"Brian made a sincere effort," Bisciotti said. "I brought a very different style of open communication into this business. I felt as the leader that he lacked some of the leadership skills, I guess, to make people comfortable to maybe give him advice. He really made an effort to change that.

"I had given him some certain goals that I wanted him to try to achieve. For the most part, he did. I guess what I can say now is that it wasn't enough and I, reluctantly but convincingly, made the decision to give him another stab."

Bisciotti declined to offer specific reasons behind the decision other than referencing the Ravens' subpar record, and offered his regrets at being asked to discuss why Billick was no longer regarded as the team's best option moving forward.

"As much as I know that you deserve answers, I can't get into specifics because we're talking about a man that I admire and flaws in his game," Bisciotti said. "We don't sit there and tell you why we cut a receiver. You have to kind of let it speak for itself."

And Billick's departure spoke volumes about the descent of a franchise with a strong winning tradition.

Billick's nine seasons tied Philadelphia Eagles coach Andy Reid for the third-longest tenure with the same team. Eventually, Bisciotti concluded that it was time for new leadership.

Now, Newsome will lead a coaching search that's expected to include Ryan, former San Diego Chargers coach Marty Schottenheimer, Dallas Cowboys offensive coordinator Jason Garrett, New England Patriots offensive coordinator Josh McDaniels, Iowa coach Kirk Ferentz, former Steelers coach Bill Cowher and San Francisco 49ers assistant head coach Mike Singletary.

"You have to take chances in life in order to succeed," Bisciotti said. "I hope that our fans know that there was a lot of thought going into this and that we will work tirelessly to find that next coach to win us another Super Bowl or two. .. I said to my wife last night that there is a Hall of Fame coach out there, and it's our job to find him."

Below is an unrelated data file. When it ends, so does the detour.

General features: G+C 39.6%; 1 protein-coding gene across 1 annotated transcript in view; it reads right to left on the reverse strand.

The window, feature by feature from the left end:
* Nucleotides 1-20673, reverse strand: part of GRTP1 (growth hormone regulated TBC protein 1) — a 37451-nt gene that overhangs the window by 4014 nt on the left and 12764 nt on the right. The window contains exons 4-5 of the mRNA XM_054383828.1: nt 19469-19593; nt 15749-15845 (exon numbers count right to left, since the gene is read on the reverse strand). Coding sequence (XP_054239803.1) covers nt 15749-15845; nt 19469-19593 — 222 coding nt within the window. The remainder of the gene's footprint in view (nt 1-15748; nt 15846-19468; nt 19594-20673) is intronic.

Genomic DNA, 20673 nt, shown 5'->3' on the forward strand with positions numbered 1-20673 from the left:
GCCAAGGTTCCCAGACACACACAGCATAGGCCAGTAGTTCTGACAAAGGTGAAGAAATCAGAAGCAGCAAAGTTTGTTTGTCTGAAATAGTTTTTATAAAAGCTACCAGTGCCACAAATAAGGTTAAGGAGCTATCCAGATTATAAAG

Billick took the Ravens to the playoffs in 2000, 2001, 2003 and 2006, but Baltimore failed to meet high expectations this time after returning nearly every starter from last year's AFC North championship squad.

The Ravens went from a franchise-record 13-3 campaign last season to sole possession of last place in the division for the first time in a decade.

Baltimore went 76 days before winning another game after an Oct. 14 win over the St. Louis Rams, also losing to the previously winless Miami Dolphins during that span and being blown out on national television by the Steelers and the Indianapolis Colts.

With a multitude of injuries, going from first to worst in turnover differential, committing loads of costly penalties and Billick making some questionable play-calling, the Ravens ceased to be a contender anymore.

"For all we went through as a team, I think coach Billick stood in there. And for all the verbal lashings from the fans and the media, he stood in there and took it," wide receiver Derrick Mason said. "That says a lot for the man, for his character. Yes, it was shocking, but the organization had to make a decision. As a player, you start to question some things, and some people might have been questioning his ability."

Billick took the high road as he left the Ravens' building and Bisciotti described his demeanor as gracious.

"The passion, the dedication and the willingness to work by the players is so appreciated," Billick said. "Even in this difficult season, they fought through it. My respect for the players, every single one who has played for the Ravens in the last nine years, is hard to articulate. They have my complete respect and admiration. It's been a great ride with the Ravens and the fans here."

The Ravens have only had two coaches in the dozen years of their existence: Billick and Ted Marchibroda.

As Bisciotti noted, being an agent of change offers no guarantees of success.

The Anne Arundel County businessman and one of Forbes' richest Americans is hoping that he won't find himself in this same position anytime soon.

"In order to take chances, you have to listen to your heart, you have to listen to your gut," Bisciotti said. "It doesn't mean that you don't pray on it and it doesn't mean that you don't fear being wrong because I do fear being wrong. I could be three coaches past Brian Billick nine years from now and trying to solve this puzzle.

"I hope that over time Baltimore views me as a quality of an owner as Brian Billick was a head football coach. So, I've got some catching up to do for the man that I just asked to step down. And the jury's out on me. Brian's already got his Super Bowl, so I'll try to make you all proud."

Aaron Wilson covers the Baltimore Ravens for the Carroll County Times and the Annapolis Capital.